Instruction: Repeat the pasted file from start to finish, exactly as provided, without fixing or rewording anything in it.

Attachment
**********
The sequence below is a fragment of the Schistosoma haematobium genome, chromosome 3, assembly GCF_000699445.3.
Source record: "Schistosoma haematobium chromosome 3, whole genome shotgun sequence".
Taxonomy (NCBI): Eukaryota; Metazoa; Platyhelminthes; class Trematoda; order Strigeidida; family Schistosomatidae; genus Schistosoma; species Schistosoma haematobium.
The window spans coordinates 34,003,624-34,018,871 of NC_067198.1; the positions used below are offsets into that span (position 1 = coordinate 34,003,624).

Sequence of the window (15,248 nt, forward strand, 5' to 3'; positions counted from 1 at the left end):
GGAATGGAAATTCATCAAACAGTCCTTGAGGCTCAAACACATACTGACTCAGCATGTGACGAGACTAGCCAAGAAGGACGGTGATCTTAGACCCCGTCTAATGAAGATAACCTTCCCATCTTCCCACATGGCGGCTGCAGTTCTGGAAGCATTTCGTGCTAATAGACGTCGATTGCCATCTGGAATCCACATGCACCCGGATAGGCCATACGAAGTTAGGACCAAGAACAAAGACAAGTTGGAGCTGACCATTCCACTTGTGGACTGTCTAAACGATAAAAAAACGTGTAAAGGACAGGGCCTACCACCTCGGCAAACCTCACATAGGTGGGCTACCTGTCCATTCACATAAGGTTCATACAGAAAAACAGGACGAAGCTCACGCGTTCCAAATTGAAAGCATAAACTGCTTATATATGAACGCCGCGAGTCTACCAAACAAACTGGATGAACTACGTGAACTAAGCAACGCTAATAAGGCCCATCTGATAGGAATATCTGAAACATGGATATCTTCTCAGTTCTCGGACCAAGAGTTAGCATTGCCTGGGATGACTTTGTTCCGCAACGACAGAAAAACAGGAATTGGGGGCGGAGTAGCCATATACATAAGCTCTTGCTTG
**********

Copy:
The sequence below is a fragment of the Schistosoma haematobium genome, chromosome 3, assembly GCF_000699445.3.
Source record: "Schistosoma haematobium chromosome 3, whole genome shotgun sequence".
Taxonomy (NCBI): Eukaryota; Metazoa; Platyhelminthes; class Trematoda; order Strigeidida; family Schistosomatidae; genus Schistosoma; species Schistosoma haematobium.
The window spans coordinates 34,003,624-34,018,871 of NC_067198.1; the positions used below are offsets into that span (position 1 = coordinate 34,003,624).

Sequence of the window (15,248 nt, forward strand, 5' to 3'; positions counted from 1 at the left end):
GGAATGGAAATTCATCAAACAGTCCTTGAGGCTCAAACACATACTGACTCAGCATGTGACGAGACTAGCCAAGAAGGACGGTGATCTTAGACCCCGTCTAATGAAGATAACCTTCCCATCTTCCCACATGGCGGCTGCAGTTCTGGAAGCATTTCGTGCTAATAGACGTCGATTGCCATCTGGAATCCACATGCACCCGGATAGGCCATACGAAGTTAGGACCAAGAACAAAGACAAGTTGGAGCTGACCATTCCACTTGTGGACTGTCTAAACGATAAAAAAACGTGTAAAGGACAGGGCCTACCACCTCGGCAAACCTCACATAGGTGGGCTACCTGTCCATTCACATAAGGTTCATACAGAAAAACAGGACGAAGCTCACGCGTTCCAAATTGAAAGCATAAACTGCTTATATATGAACGCCGCGAGTCTACCAAACAAACTGGATGAACTACGTGAACTAAGCAACGCTAATAAGGCCCATCTGATAGGAATATCTGAAACATGGATATCTTCTCAGTTCTCGGACCAAGAGTTAGCATTGCCTGGGATGACTTTGTTCCGCAACGACAGAAAAACAGGAATTGGGGGCGGAGTAGCCATATACATAAGCTCTTGCTTG